Tuesday Jul 28, 2015

JShell and REPL in Java 9

Java 9 introduces JShell and a Read-Eval-Print Loop (REPL) for the Java Programming Language.  REPL  allows you to evaluate code snippets such as declarations, statements, expressions. You can test your code as you create it, and way before you are done with your whole project. 

The JShell Java Enhancement Proposal (JEP) for the project indicated that the new feature is the result of academic feedback. Schools are adopting languages that have REPL functionality because it lowers the initial learning curve of programming. The interactive REPL tool gives rapid evaluation of code to young developers. 

In the video below, Jim Connors gives a short demonstration on how you can now use the tool as part of the latest Java 9 build. 

Learn more about the Java 9 release and how you can test it by visiting JDK 9 Outreach program

Tuesday Jul 07, 2015

Start Testing with Java 9

Learn about some of the changes in the upcoming Java 9 release, expected in Fall 2016. The release is currently in an early stage and a list of features compiled from the list of JEPs is available online. This is a starting point for testing whether Java 9 will affect your code. Make sure to check the list of added, changed, removed functionalities. There are suggestions about how to best test your code against Java 9.


Check out how you can be more involved and participate in Adopt OpenJDK. This community program will get you started whether you want to attend an OpenJDK testing workshop, run your own event, just learn more about the technology or provide feedback. Visit Adopt OpenJDK.


Monday Mar 02, 2015

New Java Champion: Sven Reimers

Congratulations to the new Java Champion Sven Reimers!

Sven is based near Lake Constance in Germany, and works as a systems engineer at Airbus Defence and Space. He has more than 15 years of experience building complex software systems, and more than 14 years experience with Java. In 2009, Sven was the winner of the Duke's Choice Award in the Network Solutions category for ND SatCom Satellite Communication Management Software.

Besides his day job, his contributions to NetBeans got him elected to the NetBeans Dream Team in 2008. He is a community leader for NetBeans, a founder of the Java User Group in Bodensee and a contributor to OpenJFX. Sven has been very active as a public speaker at multiple conferences, events, JUGs all over the world. e.g. JavaOne (SF/Brasil), SvJUG, JayDay, NetBeans Days, JFokus, and JCrete.

He is an active contributor and participant at the Hackergarten events. In the interview below, Heather VanCura interviews Sven and Andres Almiray at Devoxx 2014 

Java Champions are an exclusive group of passionate Java technology and community leaders who are community-nominated and selected under a project sponsored by Oracle. Learn more about Java Champions.

Friday Apr 12, 2013

OpenJDK Governing Board Elects At-Large Members

The OpenJDK Governing Board, which oversees the structure and operation of the OpenJDK Community, has elected two At-Large Members: Andrew Haley and Doug Lea. Both were previously serving as at At-Large members and began new one-year terms on April 1.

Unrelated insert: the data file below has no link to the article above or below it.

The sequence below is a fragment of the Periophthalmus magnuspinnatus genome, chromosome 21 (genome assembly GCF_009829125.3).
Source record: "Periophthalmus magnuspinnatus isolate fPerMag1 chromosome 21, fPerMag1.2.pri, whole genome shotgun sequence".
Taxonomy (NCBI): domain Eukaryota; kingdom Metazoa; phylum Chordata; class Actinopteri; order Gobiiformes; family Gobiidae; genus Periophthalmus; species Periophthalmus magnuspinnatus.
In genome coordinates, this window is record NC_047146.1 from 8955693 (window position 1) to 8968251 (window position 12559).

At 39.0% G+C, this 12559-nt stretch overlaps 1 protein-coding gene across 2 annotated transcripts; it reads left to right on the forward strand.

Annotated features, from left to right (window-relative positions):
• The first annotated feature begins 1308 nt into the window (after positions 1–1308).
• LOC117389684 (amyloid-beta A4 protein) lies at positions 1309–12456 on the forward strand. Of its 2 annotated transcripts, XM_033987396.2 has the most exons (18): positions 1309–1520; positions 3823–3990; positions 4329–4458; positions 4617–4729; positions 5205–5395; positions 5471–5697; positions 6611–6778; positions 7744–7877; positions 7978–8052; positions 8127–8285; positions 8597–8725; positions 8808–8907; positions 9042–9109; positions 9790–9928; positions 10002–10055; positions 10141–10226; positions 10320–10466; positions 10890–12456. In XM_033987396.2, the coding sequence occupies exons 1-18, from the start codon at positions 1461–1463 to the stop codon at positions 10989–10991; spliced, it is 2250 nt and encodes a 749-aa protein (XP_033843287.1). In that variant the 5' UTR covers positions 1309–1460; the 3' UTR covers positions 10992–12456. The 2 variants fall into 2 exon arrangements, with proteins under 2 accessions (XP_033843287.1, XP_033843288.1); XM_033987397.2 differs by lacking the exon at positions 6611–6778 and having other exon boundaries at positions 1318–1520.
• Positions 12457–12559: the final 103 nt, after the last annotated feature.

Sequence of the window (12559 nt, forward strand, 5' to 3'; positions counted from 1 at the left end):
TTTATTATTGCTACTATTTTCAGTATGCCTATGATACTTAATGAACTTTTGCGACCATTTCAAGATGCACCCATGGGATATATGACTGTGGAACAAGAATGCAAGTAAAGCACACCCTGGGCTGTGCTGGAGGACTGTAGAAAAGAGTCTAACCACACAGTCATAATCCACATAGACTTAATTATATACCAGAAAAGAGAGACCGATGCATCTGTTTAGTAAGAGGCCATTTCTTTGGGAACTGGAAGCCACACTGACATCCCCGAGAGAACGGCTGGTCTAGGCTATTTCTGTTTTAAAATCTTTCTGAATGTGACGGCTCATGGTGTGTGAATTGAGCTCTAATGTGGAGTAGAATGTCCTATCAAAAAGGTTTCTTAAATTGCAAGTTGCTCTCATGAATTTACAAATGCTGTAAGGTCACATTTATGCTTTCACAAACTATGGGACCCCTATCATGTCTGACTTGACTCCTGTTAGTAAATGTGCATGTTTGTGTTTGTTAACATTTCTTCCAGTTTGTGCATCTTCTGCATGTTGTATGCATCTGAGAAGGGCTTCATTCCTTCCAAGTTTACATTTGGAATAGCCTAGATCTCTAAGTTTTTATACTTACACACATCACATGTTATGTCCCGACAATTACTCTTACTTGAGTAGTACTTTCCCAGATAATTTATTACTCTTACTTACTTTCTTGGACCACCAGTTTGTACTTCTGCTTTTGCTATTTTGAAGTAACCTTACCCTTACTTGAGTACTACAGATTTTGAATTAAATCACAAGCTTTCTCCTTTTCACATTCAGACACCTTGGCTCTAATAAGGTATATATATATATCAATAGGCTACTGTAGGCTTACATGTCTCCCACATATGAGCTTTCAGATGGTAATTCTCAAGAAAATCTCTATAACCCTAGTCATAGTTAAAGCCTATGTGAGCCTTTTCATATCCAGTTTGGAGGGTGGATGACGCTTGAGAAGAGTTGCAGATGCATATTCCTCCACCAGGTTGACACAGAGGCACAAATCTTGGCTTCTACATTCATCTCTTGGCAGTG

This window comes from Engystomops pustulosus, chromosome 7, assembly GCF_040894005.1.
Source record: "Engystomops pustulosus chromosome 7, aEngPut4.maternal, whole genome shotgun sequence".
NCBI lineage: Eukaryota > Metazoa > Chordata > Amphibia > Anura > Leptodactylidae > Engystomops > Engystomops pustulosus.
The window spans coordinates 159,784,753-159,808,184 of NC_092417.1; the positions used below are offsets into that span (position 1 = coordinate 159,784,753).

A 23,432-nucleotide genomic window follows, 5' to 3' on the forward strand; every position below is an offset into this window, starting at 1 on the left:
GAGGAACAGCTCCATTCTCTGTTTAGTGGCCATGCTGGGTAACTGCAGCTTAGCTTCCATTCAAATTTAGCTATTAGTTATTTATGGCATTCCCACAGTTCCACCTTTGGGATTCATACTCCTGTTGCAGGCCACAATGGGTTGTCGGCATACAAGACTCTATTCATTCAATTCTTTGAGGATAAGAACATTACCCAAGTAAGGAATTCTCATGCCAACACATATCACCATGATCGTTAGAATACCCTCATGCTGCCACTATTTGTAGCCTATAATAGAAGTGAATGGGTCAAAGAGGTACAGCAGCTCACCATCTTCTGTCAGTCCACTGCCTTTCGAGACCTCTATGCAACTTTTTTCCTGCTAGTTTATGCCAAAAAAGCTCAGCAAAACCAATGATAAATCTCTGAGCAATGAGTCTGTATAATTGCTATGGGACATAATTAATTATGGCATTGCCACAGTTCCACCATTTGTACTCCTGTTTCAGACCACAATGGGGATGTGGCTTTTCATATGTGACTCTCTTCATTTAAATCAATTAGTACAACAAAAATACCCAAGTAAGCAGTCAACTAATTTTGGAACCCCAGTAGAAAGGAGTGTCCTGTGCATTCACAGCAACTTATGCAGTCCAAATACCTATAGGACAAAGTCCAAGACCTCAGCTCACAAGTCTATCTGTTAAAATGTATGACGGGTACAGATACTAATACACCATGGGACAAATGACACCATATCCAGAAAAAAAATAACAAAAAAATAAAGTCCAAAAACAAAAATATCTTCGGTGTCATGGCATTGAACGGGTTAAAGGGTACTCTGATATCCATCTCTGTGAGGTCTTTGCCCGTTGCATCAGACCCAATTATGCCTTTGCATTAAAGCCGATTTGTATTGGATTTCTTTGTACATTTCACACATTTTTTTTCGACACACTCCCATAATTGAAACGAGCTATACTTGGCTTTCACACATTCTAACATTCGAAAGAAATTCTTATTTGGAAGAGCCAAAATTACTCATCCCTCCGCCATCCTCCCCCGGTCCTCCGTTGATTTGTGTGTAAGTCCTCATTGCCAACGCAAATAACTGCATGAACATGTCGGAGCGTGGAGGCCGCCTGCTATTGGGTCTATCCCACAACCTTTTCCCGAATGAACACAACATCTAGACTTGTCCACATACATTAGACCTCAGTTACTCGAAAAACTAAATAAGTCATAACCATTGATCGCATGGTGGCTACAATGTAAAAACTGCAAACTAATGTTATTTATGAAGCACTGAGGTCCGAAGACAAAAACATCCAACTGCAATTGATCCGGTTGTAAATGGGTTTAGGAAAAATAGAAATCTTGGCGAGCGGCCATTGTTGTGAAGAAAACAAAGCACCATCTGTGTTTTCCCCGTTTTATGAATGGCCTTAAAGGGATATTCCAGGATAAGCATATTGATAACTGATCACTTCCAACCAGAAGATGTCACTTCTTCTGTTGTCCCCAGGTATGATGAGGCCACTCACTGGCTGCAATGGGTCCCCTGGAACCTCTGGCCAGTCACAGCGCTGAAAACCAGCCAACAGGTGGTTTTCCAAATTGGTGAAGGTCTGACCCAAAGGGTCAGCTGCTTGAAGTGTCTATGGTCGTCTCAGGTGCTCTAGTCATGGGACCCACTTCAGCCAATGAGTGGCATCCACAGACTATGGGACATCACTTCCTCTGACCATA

Andrew Haley, of Red Hat, wrote in his candidate statement that his goal is to “stand up for freedom and steer the governing board toward helping people who crank out code to get their job done.”

Lea, of SUNY Oswego, wrote that he hoped “to continue my role as an advocate for continuing improvements in OpenJDK processes and mechanisms, especially as they impact the academic, research, and individual contributor communities.”

The OpenJDK Governing Board oversees the structure and operation of the OpenJDK Community. It has two At-Large Members who serve for a term of one calendar year, nominally starting on the first day of April each year.

Thursday Mar 07, 2013

OpenJDK Test Fest and Devoxx UK

The London Java user group is organizing the first Test Fest on March 23rd in London with the collaboration of Oracle and IBM. "Contributors to OpenJDK need to be confident that their changes are sound and do not cause problems elsewhere." explains event host Martijn Verburg. Many test cases are already available but each application has different characteristics, environment and other attributes. The goal is to provide a larger and more comprehensive series of tests for Open JDK. 

If you cannot attend this event, the organizers and some of the guest presenters from Oracle and IBM - among them Oracle engineer Stuart Marks - will be at Devoxx UK starting Monday evening until Thursday (from March 25th until the 27th). Stuart Marks will present a Bird-of-a-Feather (BoF) session about "the testing of OpenJDK" on Tuesday, March 26th at 8:00pm and Martijn Verburg will talk about OpenJDK Hack Session Tuesday evening at 8:00pm and 9:00pm. Don't forget to register for Devoxx UK!

Additional online resources: Collaborate with the OpenJDK Quality team Online information FAQ


Thursday Feb 28, 2013

Java Tsunami on the Thames

London prepares for a surge of developer brainpower during the Devoxx UK conference on Tuesday and Wednesday, March 26th and 27th. Meet & Greet, global Java community, and Hackergarten are nice add-ons. Don't miss it - Register today

The fun really starts on Monday evening with an attendee Meet & Greet where attendees can relax, grab a drink and something to eat and, of course, meet fellow attendees and the speakers. 

In addition to U.K speakers, many international guests are scheduled, notably from the US. Twenty-eight user groups from across Europe are attending too. A veritable army of experts will be on hand to share their expertise with Devoxx attendees.